The Burly boys, sons of a famous American detective, threw back their heads and laughed good-naturedly.
Jelly tossed down the book. “Can you believe this garbage?” he demanded. “Not only is it the worst writing on the face of the earth, but this Fairchild bum always makes me out to be a food-obsessed maniac!”
“But you are a food-obsessed maniac,” Chip said, stepping forward. He and Flint laughed.
“Go ahead and laugh,” Jelly said. “But the last laugh’s on you chumps! Think about it for a minute. You’re both practically grown men. But what does it say on the back of all your books? For boys aged 10-14, that’s what. Doesn’t that tell you something?”
The brothers were no longer laughing. Flint shrugged and said, “Well, boys read about boy detectives. What’s wrong with that?”
“What’s wrong is that we’re not boys anymore! They publish mysteries that adults read too, you know! Why can’t that damn Fairchild start taking us seriously? Sure, we were thirteen and twelve when the series started, but that was five years ago! We’ve grown up, damn it!”
Jelly Roll reached into his back pocket and pulled out a battered paperback. The boys saw that it was entitled One Fearful Yellow Eye, and it was written by somebody named John D. MacDonald. “This is what our books should be written like!” Jelly Roll said, waving the book in the air. “A book about men. And women. Real women!”
“Hey, can I see that?” Peanuts said.
Flint and Chip exchanged a glance. Neither spoke.
“Ah, the hell with it,” Jelly Roll said. “Let’s go scrounge up some hot dogs.”
“Not just yet,” Flint said. “Look over past the bandstand. See that man with the furtive look?”
“The fellow with the three-day growth of whiskers,” Chip added.
“I still don’t see him.”
“With the dark complexion,” Flint pointed out.
“Okay, I got him pegged,” Jelly Roll said. “What about him?”
“We need you to help us keep an eye on him,” Flint said.
“Why? Because he looks like a foreigner?”
“Not just that,” Flint said. “I suspect he might be a look-out man for some hold-up artists!”
But before Flint could elucidate further the speeches started. Pastor Whitehead mounted the bandstand and led everybody in a prayer. He was followed by Charley Langendorf, the head of the local chapter of the American Legion, who spoke of the need for our armed forces to halt the Domino Effect in Vietnam, no matter what a few crazy protesters in other cities might say. His speech drew a prolonged hurrah.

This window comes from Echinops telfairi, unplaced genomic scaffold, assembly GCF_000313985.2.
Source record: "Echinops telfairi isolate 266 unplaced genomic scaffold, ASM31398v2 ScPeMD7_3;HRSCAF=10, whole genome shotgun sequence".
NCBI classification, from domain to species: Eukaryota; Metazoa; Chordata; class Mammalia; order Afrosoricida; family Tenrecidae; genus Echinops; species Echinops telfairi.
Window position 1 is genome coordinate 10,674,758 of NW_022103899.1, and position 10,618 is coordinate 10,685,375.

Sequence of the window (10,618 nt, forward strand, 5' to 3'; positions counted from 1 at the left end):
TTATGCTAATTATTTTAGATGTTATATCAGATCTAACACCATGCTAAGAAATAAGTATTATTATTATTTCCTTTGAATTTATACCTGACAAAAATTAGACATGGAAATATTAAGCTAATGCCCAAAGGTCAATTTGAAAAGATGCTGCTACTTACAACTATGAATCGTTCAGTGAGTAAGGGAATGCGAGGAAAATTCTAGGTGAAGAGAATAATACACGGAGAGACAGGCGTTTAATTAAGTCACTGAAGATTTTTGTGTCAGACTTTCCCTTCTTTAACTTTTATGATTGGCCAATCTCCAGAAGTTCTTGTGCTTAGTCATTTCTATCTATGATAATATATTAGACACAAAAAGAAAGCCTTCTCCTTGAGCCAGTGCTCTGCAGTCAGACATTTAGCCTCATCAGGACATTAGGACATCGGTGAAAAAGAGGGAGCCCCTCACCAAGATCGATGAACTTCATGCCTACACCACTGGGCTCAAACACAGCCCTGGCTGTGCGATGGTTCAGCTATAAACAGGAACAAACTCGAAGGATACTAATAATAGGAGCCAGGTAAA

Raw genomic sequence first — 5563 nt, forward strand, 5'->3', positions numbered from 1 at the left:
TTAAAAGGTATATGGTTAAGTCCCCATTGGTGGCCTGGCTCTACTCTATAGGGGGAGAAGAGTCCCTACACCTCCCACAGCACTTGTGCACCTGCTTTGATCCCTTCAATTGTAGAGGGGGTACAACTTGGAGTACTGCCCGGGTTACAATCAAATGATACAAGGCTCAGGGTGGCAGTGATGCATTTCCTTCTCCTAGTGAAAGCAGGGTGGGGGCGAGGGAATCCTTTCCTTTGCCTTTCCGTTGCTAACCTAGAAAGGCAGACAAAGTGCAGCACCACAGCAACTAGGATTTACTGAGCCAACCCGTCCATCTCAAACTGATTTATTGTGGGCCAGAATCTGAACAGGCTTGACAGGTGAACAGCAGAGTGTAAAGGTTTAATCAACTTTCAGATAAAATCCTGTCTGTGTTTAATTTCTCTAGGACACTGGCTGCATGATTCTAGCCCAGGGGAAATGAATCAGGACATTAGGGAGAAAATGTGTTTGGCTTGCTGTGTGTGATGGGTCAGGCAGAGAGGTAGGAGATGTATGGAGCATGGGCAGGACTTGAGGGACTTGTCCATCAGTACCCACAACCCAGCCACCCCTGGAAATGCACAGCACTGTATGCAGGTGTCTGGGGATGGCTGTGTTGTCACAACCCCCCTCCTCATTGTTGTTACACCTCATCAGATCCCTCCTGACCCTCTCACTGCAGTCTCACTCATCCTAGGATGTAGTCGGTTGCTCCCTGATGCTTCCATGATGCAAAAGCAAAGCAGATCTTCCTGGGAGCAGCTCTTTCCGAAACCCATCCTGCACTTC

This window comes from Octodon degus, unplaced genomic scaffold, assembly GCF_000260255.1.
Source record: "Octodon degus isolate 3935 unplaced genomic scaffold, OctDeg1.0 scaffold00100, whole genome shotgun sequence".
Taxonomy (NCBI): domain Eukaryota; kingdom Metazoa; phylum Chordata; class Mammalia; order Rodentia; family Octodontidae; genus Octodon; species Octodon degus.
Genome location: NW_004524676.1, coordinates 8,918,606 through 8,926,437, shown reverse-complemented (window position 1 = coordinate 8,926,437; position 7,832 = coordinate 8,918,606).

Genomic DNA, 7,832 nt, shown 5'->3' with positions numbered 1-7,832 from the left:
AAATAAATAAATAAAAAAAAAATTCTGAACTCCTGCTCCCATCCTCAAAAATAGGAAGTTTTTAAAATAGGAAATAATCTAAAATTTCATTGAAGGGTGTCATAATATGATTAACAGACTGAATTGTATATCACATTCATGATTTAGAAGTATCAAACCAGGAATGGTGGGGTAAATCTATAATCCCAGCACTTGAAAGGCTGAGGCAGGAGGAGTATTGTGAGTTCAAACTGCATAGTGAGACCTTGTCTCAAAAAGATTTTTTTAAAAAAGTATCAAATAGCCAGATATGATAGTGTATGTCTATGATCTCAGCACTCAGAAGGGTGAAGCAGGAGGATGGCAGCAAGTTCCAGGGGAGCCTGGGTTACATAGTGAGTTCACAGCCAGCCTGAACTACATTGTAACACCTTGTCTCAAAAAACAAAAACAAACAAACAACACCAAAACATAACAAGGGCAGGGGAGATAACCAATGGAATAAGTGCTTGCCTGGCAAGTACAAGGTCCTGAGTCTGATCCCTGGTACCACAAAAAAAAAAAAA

Finally Chief of Police Chalk took the stage. He sang Balmy Bay’s praises, specifically citing the city’s low crime rate, and concluded that one family was largely responsible for this shining record, the Burlys. “I know Slate Burly is wrapping up a case and couldn’t be here,” he concluded, “but let’s give those swell boys of his a great big hand. Flint! Chip! Step forward and be counted.”
But suddenly the boys were not to be found.
During the prayer, Flint had noticed that the stranger was acting particularly agitated. On a hunch, he’d whispered to Jelly Roll to start walking toward the ticket booth, which had been set up at the Hoover Street entrance to the park.
“You think somebody’s going to rob the proceeds?” Jelly Roll had whispered back.
“Why, that’s dastardly!” Chip had hissed. “The proceeds are slated to help out underprivileged Negro children in a neighboring community!”
“And they still will, if we have anything to say about it!” Flint had said.
No sooner had Jelly Roll ambled off than Flint observed that the stranger had noticed him and his eyes widened in consternation. The stranger lost no time in taking off after their stout chum.
“This way!” Flint said to his brother, and they rounded the bandstand and made a beeline for a copse of trees, all the while endeavoring to stay out of the stranger’s line of sight. Once under cover of the foliage, the boys broke into a run and soon emerged near the Hoover Street entrance. Before their horrified eyes they saw Jelly Roll sprawled on the ground, apparently knocked unconscious, and just beyond him Miss Sheets wrestling with three men for possession of the day’s receipts.